CCS Insight’s latest forecast of the UK market for smart wearable devices underlines the potential of this category of emerging technology. The research firm estimates that by the end of 2016 there will be about 10 million wearable devices in use in the UK; this number will triple over the next four years to almost 33 million units.
Fitness trackers, which are counted as part of CCS Insight’s quantified-self category, are by far and away the biggest by sales volume, with 1.7 million expected to be sold this year.
However, in terms of value, smartphone companions will form the largest category. Sales of smartphone companions, including smartwatches such as the Apple Watch, will be worth almost £300 million in 2016. By 2020 this type of device will account for 34 percent of the value of the wearables market, with shipments growing from 1.5 million in 2016 to 3.6 million in 2020.
George Jijiashvili, analyst for wearables at CCS Insight, commented, “Advances in design and affordability mean that this year wearables have become devices that ordinary people actually want to wear. Consumers in the UK have adopted wearable technology enthusiastically, particularly fitness trackers, which are becoming an increasingly commonplace accessory on people’s wrists.” However, Jijiashvili cautions that “the real challenge now lies in making sure people who have a wearable device keep on using it rather than abandoning it after a few months.”
Other categories of wearable device covered by CCS Insight’s latest report on the UK wearables market include augmented and virtual reality as well as wearable cameras.
Jijiashvili commented, “All eyes are on virtual reality given it’s one of the hottest new technology areas to emerge this year. There’s going to be a deluge of exciting 360-degree content widely available on Facebook and YouTube, and we’re confident consumers will be keen to try it. The arrival of several 360-degree cameras during 2016 will further fuel the explosion of what we’re calling surroundies.”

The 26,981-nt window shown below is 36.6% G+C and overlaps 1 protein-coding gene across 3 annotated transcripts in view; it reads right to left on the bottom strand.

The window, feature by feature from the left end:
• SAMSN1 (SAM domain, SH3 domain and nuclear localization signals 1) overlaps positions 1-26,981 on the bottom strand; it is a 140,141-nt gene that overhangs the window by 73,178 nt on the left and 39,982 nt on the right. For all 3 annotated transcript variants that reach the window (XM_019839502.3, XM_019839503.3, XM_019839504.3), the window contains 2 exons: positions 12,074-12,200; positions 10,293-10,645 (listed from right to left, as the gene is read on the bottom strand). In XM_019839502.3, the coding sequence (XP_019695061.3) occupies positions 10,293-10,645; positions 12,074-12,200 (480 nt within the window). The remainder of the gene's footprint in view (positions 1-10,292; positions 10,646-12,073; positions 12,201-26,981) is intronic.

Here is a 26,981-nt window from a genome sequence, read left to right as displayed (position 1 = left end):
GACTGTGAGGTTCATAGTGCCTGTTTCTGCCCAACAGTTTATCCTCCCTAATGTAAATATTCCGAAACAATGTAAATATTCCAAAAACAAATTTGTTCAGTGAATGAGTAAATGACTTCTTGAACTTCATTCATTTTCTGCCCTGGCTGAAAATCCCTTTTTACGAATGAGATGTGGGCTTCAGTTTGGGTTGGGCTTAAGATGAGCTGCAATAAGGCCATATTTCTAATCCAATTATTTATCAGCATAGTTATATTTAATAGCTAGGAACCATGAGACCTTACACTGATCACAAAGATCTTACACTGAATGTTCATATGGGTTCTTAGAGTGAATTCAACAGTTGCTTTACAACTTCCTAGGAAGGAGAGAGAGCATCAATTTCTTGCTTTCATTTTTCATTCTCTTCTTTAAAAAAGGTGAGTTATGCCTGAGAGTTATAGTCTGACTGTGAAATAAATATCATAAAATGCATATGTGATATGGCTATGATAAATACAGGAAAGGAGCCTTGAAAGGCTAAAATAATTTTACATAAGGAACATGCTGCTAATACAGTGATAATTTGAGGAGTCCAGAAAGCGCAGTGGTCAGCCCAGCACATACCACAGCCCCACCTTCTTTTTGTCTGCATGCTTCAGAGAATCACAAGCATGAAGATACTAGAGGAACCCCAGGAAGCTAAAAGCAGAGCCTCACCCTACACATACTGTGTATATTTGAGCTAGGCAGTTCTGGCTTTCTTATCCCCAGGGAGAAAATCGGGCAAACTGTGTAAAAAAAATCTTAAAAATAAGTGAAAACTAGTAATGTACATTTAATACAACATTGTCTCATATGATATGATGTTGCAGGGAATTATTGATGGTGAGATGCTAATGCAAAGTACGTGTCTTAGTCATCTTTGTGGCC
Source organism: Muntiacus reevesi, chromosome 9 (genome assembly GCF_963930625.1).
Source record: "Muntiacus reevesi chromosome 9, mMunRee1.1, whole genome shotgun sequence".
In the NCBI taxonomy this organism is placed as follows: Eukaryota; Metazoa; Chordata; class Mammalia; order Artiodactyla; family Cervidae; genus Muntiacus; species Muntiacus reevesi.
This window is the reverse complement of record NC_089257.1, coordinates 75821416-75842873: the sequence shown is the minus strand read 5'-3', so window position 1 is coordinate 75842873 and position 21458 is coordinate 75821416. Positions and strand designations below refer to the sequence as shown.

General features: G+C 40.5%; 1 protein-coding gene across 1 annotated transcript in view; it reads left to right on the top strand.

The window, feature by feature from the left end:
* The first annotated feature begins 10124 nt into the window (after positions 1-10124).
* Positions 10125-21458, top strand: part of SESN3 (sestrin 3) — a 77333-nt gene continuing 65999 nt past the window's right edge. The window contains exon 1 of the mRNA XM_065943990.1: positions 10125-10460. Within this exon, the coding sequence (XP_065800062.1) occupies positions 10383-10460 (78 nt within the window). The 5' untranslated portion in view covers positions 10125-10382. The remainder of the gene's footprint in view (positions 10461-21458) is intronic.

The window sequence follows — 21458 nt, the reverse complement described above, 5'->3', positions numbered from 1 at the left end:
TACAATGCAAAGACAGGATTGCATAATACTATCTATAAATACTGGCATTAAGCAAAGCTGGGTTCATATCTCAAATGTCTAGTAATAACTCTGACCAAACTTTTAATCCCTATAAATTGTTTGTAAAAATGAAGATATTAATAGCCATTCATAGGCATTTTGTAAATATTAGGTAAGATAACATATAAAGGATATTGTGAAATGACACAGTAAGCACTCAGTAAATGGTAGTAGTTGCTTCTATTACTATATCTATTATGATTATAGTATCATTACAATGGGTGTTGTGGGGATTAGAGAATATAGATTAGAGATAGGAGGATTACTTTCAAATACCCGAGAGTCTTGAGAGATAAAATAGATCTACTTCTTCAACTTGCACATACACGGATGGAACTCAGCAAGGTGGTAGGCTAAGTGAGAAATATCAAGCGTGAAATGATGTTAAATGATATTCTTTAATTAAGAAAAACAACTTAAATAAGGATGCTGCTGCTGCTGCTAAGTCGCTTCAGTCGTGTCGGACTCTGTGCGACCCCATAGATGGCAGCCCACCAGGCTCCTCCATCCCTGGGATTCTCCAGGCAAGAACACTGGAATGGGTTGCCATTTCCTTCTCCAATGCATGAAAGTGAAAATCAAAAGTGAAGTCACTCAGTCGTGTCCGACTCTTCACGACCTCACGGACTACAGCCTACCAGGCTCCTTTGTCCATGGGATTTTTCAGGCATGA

CCS Insight expects around 800,000 virtual reality headsets will be sold this year in the UK. The majority will be smartphone-based devices with a slot to insert a phone. Dedicated headsets such as the HTC Vive, Oculus Rift and Sony PlayStation VR will remain a small, but important niche, which will grow quickly to account for over a quarter of the £1 billion value that the wearables market is forecast to deliver in 2020.
Wearable cameras from brands like GoPro will see modest growth over the next five years. As they often tend to be a household purchase rather than a personal device, the potential market is somewhat limited. They also face competition from the ubiquity of cameras on phones, but CCS Insight still expects about 1.4 million units will be sold in 2020, 13 percent of which are predicted to be cellular enabled. Connected cameras will be attractive to mobile network operators, which are keen to sell more subscriptions as smartphone sales flatline.